I am 16 and my boyfriend, "Johnny," is 17. He will be going on a religious mission in two years. Johnny has proposed to me and wants us to be married in his church. For that to happen, we would both have to be his religion. My problem is, I don't know if his religion is right for me.
I love Johnny with all my heart, but we have very different outlooks on life, religion and raising a family. I respect him and his beliefs, but I am a very independent person and I don't think it's fair that I have to change everything about myself. I'm losing sleep over this. I think that Johnny respects that I want to live life to the fullest, but he thinks his beliefs are more "right" than mine. He is also mad that my parents didn't raise me to be particularly religious -- although I have been baptized.
I don't want to hurt Johnny, but I don't think I could live the way he wants me to for the rest of my life. I want to go to college, get a good job and have a career before I start a family. If I marry Johnny, I'll be expected to stay home, be a homemaker and take care of the children.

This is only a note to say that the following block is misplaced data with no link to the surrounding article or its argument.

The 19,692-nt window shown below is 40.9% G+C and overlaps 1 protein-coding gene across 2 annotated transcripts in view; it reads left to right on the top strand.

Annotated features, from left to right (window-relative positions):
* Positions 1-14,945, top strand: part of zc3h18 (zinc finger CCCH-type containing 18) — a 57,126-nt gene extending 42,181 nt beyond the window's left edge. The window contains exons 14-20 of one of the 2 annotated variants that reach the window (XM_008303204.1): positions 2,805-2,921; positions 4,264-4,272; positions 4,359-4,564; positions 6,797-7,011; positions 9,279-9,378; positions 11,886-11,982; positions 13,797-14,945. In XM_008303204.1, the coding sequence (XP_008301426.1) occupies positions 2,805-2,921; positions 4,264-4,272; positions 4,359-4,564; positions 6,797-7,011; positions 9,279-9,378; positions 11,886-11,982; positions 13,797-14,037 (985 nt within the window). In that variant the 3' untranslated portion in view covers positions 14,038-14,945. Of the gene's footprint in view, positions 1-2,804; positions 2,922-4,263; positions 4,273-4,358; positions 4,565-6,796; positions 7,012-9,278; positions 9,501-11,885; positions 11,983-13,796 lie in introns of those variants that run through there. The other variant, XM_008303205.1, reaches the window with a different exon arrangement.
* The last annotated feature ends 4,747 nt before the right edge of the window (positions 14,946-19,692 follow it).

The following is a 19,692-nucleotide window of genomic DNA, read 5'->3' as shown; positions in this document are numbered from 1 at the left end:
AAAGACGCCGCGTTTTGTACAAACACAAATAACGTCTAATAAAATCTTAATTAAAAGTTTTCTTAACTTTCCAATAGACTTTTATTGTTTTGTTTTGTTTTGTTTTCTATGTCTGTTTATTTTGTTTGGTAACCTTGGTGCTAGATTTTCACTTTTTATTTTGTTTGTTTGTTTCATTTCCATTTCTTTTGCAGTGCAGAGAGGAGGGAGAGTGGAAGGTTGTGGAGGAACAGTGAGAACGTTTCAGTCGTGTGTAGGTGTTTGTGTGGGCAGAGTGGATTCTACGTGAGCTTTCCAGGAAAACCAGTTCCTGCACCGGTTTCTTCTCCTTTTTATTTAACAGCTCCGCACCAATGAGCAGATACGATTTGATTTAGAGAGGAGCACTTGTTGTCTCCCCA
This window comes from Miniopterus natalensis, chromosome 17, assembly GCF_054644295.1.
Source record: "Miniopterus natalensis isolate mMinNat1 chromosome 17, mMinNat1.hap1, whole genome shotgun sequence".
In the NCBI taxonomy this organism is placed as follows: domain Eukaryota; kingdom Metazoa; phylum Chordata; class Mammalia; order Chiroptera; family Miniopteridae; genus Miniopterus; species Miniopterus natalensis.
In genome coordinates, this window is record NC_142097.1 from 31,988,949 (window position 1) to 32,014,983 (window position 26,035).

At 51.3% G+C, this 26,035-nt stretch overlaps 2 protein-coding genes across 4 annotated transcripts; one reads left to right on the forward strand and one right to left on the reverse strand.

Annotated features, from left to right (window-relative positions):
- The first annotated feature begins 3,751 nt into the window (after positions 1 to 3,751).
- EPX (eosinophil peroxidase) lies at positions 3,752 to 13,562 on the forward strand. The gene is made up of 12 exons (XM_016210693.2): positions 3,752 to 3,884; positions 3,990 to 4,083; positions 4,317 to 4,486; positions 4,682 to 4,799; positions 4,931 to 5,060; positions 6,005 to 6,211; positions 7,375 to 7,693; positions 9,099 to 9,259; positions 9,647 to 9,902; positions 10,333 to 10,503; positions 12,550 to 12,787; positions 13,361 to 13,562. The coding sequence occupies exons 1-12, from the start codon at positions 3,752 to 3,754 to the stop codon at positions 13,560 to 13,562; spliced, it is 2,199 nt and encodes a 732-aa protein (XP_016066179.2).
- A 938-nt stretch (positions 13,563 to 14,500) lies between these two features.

Please, Abby, any advice you could offer would be appreciated.
Made for Better Things in Idaho
You appear to be a sensible young woman. Your concerns about your future are legitimate. The debate you are having with yourself is healthy and intelligent. Do not allow yourself to be stampeded into making a commitment. You and Johnny may love each other, but your value systems are polar opposites. Johnny should go on his mission and you should complete your education. After that, you will both be in a better position to judge whether you are meant to marry.
My sister, who is now out of high school and about to go to college, has never had a job. She has turned in a couple of job applications, but it's been two years and she's still unemployed. Our parents are frustrated with her.
Every time I look at the classifieds for a job for her, she yells at me and tells me I'm exactly like our parents. How can I get her to find a job without making her angry?
You cannot -- nor should you -- get your sister a job. It's clear she doesn't want one, and until she's motivated, she won't find one. Who is paying for her college education? Who is giving her spending money? Perhaps when the well runs dry, your sister will get her shovel and start digging.
Dear Abby is written by Abigail Van Buren, also known as Jeanne Phillips, and was founded by her mother, Pauline Phillips. Write Dear Abby at www.DearAbby.com or P.O. Box 69440, Los Angeles, Calif. 90069.
(c)2004, Universal Press Syndicate